So what went down at TED on day two? Well, a lot, as it happens. As curator Chris Anderson commented rather tiredly later, “that was the most intense day of TED I can remember, ever.” Here, a lightning round-up of some of the day’s key moments.
Edward Snowden trundles onto stage
The first big surprise of the day when a small robot rolled onto stage, operated by the infamous hacker, Edward Snowden. What followed: a fascinating Q&A with Anderson that tackled security, surveillance and society. (We rushed the edit of this talk, so you can watch the whole thing here.) One other only-at-TED moment: a mention of Tim Berners-Lee’s call for an online bill of rights. “Tim’s here. Want to come up onstage?” With that, the father of the web vaulted onto the stage and took part in the discussion too.
David Kwong pulls off the best trick ever
The self-proclaimed “cruciverbalist” (crossword writer) brought a TED attendee onto stage and asked her to color in five animals while he had his back turned. Truth be known, it took a while — and it seemed like he might lose the audience. But then! It turned out that he’d hidden his predictions in *today’s New York Times crossword puzzle*. To prove it, attendees got to pull out the paper from beneath their seats to check, at which point the marveled applause started, and Kwong got to bask in the glow of a trick well done. Also awesome: our interview with Will Shortz about why he decided to take part.
Robert Full releases cockroach robots
We don’t normally celebrate the cockroach, even though it has “wonderfully-tuned legs” that allow it to clamber over uneven surfaces even when injured. At least, that’s biologist Robert Full’s take, explained in a lightning fast talk in one of today’s two All-Stars sessions. Admiring the physical properties of the insect, Full described how he and his team used it as inspiration for their new robots, DASH. Then he released 50 of them into a highly delighted audience (who nicked most of them. If you took one, please return!)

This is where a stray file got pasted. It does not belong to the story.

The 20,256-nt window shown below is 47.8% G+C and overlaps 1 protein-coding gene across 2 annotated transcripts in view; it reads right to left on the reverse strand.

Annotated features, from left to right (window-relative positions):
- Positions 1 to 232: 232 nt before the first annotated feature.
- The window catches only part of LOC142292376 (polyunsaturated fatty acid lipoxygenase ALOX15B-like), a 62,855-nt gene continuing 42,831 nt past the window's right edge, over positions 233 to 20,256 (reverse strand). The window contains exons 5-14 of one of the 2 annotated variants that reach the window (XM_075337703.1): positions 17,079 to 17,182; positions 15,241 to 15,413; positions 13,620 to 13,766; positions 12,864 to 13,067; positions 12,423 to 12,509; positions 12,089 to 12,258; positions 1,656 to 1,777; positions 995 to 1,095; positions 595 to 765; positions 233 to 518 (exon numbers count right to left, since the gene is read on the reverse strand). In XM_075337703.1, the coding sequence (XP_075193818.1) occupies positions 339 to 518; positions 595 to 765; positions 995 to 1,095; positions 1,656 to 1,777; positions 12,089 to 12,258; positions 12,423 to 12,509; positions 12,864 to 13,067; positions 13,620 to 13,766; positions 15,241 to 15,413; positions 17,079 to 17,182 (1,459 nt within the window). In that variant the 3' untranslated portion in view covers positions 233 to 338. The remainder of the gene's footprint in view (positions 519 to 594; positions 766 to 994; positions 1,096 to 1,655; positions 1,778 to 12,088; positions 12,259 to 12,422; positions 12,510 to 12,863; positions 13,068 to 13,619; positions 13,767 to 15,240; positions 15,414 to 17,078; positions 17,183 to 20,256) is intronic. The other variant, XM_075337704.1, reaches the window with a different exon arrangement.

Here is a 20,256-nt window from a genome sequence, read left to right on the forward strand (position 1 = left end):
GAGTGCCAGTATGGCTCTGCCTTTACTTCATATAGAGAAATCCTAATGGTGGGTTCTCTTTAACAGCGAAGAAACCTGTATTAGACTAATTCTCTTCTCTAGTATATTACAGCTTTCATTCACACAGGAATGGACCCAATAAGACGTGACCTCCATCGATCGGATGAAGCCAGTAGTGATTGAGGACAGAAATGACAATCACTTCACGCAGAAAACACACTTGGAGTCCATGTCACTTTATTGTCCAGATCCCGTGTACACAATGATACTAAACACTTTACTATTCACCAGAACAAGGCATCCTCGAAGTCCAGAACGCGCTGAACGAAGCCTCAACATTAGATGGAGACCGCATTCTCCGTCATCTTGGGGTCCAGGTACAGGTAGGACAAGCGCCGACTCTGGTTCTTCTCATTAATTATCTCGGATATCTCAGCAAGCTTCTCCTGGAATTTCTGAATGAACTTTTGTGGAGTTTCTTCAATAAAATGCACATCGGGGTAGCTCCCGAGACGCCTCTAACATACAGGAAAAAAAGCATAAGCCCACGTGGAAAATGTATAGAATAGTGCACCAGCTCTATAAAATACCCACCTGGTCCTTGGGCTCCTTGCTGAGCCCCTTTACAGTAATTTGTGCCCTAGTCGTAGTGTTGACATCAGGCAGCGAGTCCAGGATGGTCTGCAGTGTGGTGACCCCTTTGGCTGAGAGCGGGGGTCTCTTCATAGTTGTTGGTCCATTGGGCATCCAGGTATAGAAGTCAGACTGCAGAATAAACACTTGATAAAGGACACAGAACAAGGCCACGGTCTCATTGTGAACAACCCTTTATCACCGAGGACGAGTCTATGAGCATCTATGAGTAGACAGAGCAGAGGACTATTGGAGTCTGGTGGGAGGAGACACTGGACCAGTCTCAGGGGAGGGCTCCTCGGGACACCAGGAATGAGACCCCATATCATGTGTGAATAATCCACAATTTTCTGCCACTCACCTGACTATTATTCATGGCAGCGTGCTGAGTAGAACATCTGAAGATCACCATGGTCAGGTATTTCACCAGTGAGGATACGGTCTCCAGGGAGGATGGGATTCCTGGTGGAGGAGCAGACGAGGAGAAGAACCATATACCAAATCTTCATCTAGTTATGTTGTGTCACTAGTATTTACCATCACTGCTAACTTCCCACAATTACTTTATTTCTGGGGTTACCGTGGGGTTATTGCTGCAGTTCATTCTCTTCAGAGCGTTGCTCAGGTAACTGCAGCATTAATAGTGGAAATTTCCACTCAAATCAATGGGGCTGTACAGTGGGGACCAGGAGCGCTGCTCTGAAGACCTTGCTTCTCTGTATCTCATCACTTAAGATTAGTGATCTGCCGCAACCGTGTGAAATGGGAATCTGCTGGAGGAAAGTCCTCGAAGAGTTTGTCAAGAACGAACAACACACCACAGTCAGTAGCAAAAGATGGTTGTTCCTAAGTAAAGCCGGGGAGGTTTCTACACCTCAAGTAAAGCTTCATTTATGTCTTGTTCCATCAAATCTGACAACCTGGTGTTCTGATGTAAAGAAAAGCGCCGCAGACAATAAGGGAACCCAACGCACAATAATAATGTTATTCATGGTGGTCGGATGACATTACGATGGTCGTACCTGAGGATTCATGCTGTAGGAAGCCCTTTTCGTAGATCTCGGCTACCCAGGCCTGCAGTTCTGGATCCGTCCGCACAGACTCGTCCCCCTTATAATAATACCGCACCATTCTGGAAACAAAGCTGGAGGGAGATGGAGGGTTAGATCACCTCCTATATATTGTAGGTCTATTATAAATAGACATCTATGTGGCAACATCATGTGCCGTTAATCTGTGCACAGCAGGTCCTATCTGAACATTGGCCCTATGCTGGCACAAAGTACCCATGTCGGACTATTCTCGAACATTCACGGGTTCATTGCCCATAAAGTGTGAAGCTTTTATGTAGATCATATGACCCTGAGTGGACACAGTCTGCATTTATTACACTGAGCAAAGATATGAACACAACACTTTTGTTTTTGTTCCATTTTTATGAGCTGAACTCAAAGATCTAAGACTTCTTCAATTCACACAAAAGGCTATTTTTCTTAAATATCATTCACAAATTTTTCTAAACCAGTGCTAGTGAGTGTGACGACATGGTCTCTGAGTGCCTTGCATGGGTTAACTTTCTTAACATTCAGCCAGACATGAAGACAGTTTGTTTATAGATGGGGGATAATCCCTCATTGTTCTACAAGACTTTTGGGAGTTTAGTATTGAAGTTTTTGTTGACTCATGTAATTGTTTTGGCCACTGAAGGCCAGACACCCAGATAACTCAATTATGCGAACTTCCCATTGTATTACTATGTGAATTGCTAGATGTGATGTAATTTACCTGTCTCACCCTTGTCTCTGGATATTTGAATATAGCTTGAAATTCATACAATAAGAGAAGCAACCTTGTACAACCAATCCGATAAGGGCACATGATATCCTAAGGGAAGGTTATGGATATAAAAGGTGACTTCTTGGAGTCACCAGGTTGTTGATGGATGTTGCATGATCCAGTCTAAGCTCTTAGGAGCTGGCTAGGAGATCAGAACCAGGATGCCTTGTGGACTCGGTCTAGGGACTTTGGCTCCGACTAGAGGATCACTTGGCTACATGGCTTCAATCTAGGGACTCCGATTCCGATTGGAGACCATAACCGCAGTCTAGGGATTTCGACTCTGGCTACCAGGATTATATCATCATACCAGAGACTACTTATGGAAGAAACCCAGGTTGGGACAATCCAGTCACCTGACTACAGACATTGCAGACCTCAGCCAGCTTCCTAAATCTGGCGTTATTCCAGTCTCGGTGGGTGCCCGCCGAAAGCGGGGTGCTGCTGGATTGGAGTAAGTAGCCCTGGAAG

Zak Ebrahim reveals his past
In this moving, powerful talk, Ebrahim told the story of his father, El-Sayed Nosair, who planned terrorist attacks on a dozen New York City landmarks, including the 1993 bombing of the World Trade Center in New York. “I choose to use my experience to fight back against terrorism, against bigotry,” Ebrahim said in his powerful talk. “I do it for the victims of terrorism and their loved ones, for the terrible pain and loss that terrorism has forced upon their lives. For the victims of terrorism I will speak out against senseless acts and condemn my father’s actions.”
Bill and Melinda Gates discuss their family
We’ve all heard both Bill and Melinda Gates discuss their philanthropic work before, but tonight the uber-couple did something different; they shared stories of their three still-young children and their approach to parenting. This isn’t a topic the pair has addressed in public before — and it turns out the impetus came from the kids themselves. They want people to know that they believe in their parents’ foundation’s mission, said Melinda. For anyone crassly wondering if the kids will be multi-billionaires before they know it? “Nope,” said Bill firmly. “They need to have a sense that their own work is meaningful and important.”
Janine Benyus talks up nature
“We are not the first to manufacture,” biomimicry expert Janine Benyus reminded us today in a special TEDActive session. “Nature did it first.” Benyus explained how nature can provide inspired solutions for designers and inventors, particularly in this era of 3D printing, when all of us are becoming manufacturers . With lyrical words and gorgeous photographs, she offered a range of ways that nature inspires new solutions, like a firefly-shaped lightbulb that burns 50% brighter than a standard bulb.
Rives does his thing
Also in Whistler and at TEDActive, spoken word artist Rives offered a tour-de-force follow-up to his cult-classic talk on the magic of 4AM. In this sequel, he reported back on the hundreds of pop culture references to 4AM he’s received. Fans range from Franz Kafka to Bart Simpson, the Flintstones to the Jetsons… All are now available at the Museum of Four in the Morning.
Charmian Gooch wins the TED Prize
“My wish is for us to know who owns and controls companies, so that they can no longer be used anonymously against the public good. Together, let’s ignite world opinion, change the law, and launch a new era of openness in business.” So spoke this year’s TED Prize winner, Charmian Gooch, and with that, the floor was opened to the assembled TED audience to speak up, to share responses and offers for help. First up? Former TED Prize winner, Jehane Noujaim, who offered to make a documentary film to humanize this difficult, complex topic. Then? Jeff Skoll (whose foundation also gave Gooch and her organization, Global Witness a million-dollar prize this year) stepped up and promised to fund the film.